WeWork's failed IPO and its ripple effects on the tech sector
WeWork’s leaders told staff that job cuts are coming as soon as this month.
In a meeting with employees Thursday, new co-chief executive officers Artie Minson and Sebastian Gunningham and co-founder Miguel McKelvey said that cost-cutting efforts would include layoffs, according to attendees. The cuts will be handled as “humanely” as possible, one executive said, according to the people, who asked not to be identified because the forum wasn’t public.
Bloomberg reported last week that WeWork parent We Co. was considering job cuts, and the eliminated positions could number in the thousands. Executives have recently pegged the amount at about 2,000, including jobs in business units that may be spun off, said people familiar with the discussions. That would be 16% of WeWork’s 12,500 employees, as of June. Deliberations are ongoing, and the number could change.
A WeWork representative declined to comment.
Minson apologized to staff at the meeting about the uncertainty that has roiled the company in recent weeks. The discussion took place at WeWork’s Manhattan headquarters, and was live-streamed to all employees.
Executives said clients and tenants were still interested in WeWork’s offerings, and implored staff to focus on its core business and customers. The executives also said they expect WeWork to continue to grow, but at a slower pace, and that the company planned to make some divestitures as part of an effort to “right-size” its business, according to the attendees.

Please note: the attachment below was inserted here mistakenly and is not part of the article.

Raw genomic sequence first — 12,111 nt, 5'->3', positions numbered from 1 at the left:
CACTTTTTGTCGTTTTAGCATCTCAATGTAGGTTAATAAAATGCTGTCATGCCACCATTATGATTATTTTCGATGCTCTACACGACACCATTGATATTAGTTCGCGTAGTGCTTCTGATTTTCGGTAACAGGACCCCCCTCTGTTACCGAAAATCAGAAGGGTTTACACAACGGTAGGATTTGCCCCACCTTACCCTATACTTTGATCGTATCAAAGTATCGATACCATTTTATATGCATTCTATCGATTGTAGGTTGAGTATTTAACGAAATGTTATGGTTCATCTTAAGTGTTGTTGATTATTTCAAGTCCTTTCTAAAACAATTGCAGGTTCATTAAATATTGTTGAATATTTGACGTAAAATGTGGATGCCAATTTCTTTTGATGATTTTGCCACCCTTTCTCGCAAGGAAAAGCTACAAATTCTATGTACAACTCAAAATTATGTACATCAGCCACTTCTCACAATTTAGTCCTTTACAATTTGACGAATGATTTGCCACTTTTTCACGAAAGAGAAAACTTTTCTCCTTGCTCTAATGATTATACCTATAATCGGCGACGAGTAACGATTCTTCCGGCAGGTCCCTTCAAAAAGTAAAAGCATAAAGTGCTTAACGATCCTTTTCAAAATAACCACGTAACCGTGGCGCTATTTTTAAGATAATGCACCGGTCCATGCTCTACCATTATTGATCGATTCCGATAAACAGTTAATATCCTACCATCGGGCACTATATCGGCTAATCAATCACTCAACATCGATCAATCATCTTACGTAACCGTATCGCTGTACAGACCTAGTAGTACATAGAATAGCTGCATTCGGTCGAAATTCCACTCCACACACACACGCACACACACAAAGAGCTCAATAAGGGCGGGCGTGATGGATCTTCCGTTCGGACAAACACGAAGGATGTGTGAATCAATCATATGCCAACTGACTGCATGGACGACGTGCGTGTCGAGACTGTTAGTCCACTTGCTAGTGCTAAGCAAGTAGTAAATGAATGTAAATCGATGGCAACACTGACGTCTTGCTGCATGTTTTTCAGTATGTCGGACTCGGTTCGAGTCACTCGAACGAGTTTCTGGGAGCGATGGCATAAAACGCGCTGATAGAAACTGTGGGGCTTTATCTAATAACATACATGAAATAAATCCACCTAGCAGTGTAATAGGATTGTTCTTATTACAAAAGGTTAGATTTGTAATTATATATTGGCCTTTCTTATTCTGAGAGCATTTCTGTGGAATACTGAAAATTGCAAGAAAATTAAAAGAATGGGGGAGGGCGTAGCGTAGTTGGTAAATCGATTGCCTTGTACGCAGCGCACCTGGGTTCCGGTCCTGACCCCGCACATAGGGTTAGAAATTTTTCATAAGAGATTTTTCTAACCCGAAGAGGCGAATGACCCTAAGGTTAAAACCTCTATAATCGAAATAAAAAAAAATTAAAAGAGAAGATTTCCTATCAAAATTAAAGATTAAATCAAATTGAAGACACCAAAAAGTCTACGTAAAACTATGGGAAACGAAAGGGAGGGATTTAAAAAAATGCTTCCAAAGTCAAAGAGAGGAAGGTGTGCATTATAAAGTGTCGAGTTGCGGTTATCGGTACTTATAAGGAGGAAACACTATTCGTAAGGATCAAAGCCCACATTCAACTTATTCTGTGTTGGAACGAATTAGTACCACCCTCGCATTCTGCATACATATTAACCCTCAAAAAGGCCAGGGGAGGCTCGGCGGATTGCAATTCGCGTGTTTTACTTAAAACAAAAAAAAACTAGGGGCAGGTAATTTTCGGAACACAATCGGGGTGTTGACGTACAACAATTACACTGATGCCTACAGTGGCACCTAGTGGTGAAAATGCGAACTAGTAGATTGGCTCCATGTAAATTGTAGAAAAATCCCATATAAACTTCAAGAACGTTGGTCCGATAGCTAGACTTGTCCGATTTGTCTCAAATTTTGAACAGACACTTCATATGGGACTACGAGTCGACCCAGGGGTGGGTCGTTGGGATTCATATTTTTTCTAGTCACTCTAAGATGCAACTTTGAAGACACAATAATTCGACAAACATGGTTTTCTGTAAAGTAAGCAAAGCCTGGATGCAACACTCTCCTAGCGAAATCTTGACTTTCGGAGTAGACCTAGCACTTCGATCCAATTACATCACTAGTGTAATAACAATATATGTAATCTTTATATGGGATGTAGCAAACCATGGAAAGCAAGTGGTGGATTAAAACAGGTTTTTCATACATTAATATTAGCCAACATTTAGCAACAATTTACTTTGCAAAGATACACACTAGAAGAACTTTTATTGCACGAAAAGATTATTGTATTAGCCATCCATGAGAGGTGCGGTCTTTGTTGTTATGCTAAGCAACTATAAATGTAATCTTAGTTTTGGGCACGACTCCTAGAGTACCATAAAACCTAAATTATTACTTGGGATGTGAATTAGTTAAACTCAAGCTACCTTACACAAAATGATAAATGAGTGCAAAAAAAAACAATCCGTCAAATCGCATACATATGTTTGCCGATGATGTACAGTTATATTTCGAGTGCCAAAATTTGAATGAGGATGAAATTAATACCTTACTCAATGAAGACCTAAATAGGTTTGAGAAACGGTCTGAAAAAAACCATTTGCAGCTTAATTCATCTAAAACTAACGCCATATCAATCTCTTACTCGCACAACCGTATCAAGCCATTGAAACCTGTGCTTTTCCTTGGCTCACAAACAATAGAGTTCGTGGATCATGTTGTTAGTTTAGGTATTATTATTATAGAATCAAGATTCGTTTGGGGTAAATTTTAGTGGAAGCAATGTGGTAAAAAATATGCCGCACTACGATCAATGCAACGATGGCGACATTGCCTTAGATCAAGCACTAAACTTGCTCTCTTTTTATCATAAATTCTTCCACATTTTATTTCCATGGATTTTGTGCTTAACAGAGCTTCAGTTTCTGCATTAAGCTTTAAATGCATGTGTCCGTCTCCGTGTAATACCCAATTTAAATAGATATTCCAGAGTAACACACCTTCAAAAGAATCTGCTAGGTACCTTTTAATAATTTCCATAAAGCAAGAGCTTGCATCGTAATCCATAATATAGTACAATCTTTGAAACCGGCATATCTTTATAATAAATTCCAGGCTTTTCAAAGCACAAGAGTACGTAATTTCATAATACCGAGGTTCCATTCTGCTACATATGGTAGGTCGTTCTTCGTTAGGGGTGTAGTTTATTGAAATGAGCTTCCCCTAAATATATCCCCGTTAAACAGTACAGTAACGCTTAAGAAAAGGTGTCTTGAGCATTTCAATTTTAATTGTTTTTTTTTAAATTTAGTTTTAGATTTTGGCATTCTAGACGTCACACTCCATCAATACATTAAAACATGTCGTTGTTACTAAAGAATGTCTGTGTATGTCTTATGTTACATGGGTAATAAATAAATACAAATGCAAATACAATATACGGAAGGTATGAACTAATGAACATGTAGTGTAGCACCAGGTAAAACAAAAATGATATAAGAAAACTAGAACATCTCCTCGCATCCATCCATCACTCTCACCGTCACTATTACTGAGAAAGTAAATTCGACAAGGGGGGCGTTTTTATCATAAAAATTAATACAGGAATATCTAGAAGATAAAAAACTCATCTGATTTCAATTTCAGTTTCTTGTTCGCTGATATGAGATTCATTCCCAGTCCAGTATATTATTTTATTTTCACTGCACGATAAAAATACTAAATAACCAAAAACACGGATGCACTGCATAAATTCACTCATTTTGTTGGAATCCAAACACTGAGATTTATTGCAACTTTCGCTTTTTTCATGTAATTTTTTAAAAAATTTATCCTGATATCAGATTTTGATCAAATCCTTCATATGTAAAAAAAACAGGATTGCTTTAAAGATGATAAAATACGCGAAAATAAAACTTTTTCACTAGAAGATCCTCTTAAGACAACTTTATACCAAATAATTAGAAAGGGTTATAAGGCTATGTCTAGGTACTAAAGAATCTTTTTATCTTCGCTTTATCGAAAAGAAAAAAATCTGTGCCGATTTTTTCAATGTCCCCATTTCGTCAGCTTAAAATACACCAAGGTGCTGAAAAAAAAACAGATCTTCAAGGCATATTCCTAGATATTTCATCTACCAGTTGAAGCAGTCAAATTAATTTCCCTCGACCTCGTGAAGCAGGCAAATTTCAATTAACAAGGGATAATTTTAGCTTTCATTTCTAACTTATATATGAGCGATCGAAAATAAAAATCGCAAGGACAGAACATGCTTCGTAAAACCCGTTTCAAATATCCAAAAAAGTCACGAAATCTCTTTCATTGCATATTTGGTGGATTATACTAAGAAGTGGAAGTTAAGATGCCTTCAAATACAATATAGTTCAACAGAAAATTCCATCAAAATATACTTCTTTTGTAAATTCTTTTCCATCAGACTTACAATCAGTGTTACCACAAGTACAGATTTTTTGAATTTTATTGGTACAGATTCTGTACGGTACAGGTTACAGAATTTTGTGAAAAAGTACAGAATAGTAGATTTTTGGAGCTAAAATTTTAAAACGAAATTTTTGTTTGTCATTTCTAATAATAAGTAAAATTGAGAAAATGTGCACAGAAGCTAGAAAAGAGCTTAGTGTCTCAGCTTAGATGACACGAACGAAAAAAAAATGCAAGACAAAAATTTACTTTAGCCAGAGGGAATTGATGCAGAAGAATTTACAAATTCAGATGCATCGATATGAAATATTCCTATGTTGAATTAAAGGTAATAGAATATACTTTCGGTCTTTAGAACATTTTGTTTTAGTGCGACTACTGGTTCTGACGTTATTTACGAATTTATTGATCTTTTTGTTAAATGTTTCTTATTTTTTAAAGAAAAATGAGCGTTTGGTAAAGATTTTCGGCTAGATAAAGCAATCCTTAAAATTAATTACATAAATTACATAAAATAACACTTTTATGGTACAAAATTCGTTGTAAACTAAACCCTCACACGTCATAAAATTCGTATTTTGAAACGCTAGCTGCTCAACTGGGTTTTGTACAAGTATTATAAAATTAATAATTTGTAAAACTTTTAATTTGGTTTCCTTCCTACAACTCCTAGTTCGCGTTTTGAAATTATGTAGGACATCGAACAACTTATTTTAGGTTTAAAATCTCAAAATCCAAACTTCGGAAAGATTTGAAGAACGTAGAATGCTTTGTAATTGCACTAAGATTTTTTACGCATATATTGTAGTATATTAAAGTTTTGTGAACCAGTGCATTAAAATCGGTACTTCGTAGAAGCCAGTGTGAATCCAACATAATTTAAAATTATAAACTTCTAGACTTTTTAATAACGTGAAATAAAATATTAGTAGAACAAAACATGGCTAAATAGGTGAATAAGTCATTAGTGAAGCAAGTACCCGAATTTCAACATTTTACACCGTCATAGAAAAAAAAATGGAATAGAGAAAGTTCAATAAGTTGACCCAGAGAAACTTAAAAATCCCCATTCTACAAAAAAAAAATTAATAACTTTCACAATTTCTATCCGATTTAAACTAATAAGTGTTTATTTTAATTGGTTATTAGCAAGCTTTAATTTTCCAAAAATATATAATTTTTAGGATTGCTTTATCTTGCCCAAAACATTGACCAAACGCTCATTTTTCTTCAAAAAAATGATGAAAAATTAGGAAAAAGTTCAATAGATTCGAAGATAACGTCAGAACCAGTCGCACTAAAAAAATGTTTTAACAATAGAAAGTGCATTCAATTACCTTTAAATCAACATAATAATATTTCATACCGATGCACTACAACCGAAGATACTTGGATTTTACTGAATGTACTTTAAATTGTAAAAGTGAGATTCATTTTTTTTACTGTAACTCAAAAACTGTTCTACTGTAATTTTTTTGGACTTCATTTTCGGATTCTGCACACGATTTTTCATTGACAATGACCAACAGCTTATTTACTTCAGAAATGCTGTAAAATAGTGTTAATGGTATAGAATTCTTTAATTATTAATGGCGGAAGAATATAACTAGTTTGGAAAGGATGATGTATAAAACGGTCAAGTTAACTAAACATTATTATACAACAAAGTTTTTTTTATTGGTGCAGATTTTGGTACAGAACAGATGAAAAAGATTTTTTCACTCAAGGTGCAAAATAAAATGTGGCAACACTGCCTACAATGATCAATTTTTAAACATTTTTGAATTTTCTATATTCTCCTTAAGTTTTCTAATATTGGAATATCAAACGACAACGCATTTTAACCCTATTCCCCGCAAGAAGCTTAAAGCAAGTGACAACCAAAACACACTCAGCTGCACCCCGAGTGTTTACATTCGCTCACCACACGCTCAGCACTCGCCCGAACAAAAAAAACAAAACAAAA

Since WeWork’s plan for an initial public offering went badly awry, leading to the ouster of co-founder Adam Neumann as CEO, the company’s new leadership has said it plans to re-emphasize its office-rental business. As part of that, WeWork is said to be exploring a sale of several of its recent acquisitions, including event organizing platform Meetup, office management startup Managed by Q and marketing company Conductor.
The company is also canceling is upcoming WeWork Global Summit in Los Angeles, once a famously over-the-top event. One employee asked if the event would still take place in January, and was told by executives it would not go ahead. At the 2019 global summit, speakers including Jaden Smith and Adam Rippon addressed WeWork employees.